Project description:Even modest ash-rich volcanic eruptions can severely impact a range of human activities, especially air travel. The dispersal of ash in these eruptions depends critically on aggregation and sedimentation processes - however these are difficult to quantify in volcanic plumes. Here, we image ash dynamics from mild explosive activity at Santiaguito Volcano, Guatemala, by measuring the depolarisation of scattered sunlight by non-spherical ash particles, allowing the dynamics of diffuse ash plumes to be investigated with high temporal resolution (>1?Hz). We measure the ash settling velocity downwind from the main plume, and compare it directly with ground sampled ash particles, finding good agreement with a sedimentation model based on particle size. Our new, cost-effective technique leverages existing technology, opening a new frontier of integrated ash visualisation and ground collection studies which could test models of ash coagulation and sedimentation, leading to improved ash dispersion forecasts. This will provide risk managers with improved data quality on ash location, reducing the economic and societal impacts of future ash-rich eruptions.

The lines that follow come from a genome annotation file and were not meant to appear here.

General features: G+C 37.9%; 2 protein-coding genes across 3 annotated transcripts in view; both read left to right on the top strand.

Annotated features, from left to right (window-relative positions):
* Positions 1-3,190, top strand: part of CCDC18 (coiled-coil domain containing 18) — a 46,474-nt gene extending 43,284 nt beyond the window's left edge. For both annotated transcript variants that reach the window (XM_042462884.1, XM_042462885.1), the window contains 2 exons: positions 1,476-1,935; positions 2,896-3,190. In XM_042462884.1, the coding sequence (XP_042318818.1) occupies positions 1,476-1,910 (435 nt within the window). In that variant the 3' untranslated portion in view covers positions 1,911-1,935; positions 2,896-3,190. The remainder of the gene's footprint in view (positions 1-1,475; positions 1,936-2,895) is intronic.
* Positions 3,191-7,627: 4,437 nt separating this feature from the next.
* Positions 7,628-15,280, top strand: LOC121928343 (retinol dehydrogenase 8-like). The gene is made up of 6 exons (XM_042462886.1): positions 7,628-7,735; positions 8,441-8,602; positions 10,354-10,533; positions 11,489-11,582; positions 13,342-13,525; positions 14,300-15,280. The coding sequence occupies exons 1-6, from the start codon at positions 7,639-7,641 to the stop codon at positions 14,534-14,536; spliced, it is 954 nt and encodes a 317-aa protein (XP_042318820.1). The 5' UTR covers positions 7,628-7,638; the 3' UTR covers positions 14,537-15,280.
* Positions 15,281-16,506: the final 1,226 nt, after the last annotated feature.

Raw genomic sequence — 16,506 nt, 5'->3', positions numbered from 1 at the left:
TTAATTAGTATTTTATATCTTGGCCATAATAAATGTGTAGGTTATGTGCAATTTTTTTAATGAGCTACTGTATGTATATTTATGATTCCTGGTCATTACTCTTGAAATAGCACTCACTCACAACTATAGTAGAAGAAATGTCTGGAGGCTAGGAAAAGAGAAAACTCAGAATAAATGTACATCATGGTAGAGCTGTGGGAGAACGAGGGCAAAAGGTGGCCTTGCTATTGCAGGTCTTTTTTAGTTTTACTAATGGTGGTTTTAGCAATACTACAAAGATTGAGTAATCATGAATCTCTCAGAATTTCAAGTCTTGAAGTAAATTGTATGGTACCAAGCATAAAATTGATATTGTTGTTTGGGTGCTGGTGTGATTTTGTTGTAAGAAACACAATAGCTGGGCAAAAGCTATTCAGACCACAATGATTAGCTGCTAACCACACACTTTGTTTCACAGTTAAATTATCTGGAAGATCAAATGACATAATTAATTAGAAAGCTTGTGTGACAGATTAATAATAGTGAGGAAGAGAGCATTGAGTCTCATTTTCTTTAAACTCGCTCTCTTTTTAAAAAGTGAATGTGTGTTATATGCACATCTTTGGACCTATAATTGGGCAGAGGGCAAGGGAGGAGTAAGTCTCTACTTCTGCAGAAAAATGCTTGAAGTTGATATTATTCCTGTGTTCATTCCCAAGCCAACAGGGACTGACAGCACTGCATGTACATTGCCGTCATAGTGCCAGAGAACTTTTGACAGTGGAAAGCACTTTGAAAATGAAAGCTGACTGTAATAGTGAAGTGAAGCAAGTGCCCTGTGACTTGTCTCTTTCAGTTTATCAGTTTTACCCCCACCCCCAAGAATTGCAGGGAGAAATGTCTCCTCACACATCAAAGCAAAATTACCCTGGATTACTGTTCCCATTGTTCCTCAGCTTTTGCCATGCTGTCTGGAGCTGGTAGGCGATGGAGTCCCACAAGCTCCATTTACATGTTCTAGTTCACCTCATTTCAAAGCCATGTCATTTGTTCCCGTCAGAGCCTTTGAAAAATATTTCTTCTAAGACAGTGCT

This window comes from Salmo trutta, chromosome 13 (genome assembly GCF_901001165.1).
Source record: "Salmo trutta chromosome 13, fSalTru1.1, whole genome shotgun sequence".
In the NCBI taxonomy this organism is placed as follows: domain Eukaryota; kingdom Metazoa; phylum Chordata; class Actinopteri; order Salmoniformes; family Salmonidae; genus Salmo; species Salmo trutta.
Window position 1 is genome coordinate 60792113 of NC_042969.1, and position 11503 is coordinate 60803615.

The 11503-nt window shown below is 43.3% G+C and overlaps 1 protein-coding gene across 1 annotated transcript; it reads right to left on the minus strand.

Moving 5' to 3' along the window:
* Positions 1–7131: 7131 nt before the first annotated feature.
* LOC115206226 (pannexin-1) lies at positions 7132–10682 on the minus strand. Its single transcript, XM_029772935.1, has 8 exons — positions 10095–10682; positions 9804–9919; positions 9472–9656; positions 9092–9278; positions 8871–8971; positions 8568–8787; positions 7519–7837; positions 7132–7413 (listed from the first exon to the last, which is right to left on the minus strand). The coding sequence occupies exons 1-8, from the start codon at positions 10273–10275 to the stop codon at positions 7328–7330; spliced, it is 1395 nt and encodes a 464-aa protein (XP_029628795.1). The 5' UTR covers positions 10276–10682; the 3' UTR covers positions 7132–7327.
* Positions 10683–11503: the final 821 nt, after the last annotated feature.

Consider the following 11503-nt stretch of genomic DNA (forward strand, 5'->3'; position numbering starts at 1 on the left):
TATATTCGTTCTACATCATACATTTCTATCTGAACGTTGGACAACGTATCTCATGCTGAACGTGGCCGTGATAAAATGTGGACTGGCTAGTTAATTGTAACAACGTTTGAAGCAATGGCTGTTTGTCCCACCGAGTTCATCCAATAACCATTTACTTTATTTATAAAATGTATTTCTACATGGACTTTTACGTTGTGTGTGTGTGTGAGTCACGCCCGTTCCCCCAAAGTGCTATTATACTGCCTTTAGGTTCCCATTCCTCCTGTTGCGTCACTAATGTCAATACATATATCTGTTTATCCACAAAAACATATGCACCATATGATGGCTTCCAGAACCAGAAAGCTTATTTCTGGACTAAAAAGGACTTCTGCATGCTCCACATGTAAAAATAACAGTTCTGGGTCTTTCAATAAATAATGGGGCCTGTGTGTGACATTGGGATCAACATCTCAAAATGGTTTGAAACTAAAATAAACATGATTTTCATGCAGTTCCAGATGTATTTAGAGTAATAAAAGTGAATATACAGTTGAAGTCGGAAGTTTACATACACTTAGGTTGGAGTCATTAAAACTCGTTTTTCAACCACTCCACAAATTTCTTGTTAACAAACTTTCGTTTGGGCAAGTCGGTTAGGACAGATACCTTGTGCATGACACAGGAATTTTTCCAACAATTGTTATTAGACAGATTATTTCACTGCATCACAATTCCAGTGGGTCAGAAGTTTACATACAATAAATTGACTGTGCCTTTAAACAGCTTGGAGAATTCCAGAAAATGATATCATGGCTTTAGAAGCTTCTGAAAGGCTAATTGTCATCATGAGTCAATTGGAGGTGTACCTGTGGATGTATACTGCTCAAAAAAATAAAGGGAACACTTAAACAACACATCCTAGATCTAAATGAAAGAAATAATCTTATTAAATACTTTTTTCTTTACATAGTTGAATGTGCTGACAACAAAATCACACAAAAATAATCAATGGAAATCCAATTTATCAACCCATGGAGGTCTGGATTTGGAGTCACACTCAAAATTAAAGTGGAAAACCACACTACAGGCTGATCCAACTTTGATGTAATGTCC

Project description:Interactions with volcanic gases in eruption plumes produce soluble salt deposits on the surface of volcanic ash. While it has been postulated that saturation-driven precipitation of salts following the dissolution of ash surfaces by condensed acidic liquids is a primary mechanism of salt formation during an eruption, it is only recently that this mechanism has been subjected to detailed study. Here we spray water and HCl droplets into a suspension of salt-doped synthetic glass or volcanic ash particles, and produce aggregates. Deposition of acidic liquid droplets on ash particles promotes dissolution of existing salts and leaches cations from the underlying material surface. The flow of liquid, due to capillary forces, will be directed to particle-particle contact points where subsequent precipitation of salts will cement the aggregate. Our data suggest that volcanically-relevant loads of surface salts can be produced by acid condensation in eruptive settings. Several minor and trace elements mobilised by surface dissolution are biologically relevant; geographic areas with aggregation-mediated ash fallout could be "hotspots" for the post-deposition release of these elements. The role of liquids in re-distributing surface salts and cementing ash aggregates also offers further insight into the mechanisms which preserve well-structured aggregates in some ash deposits.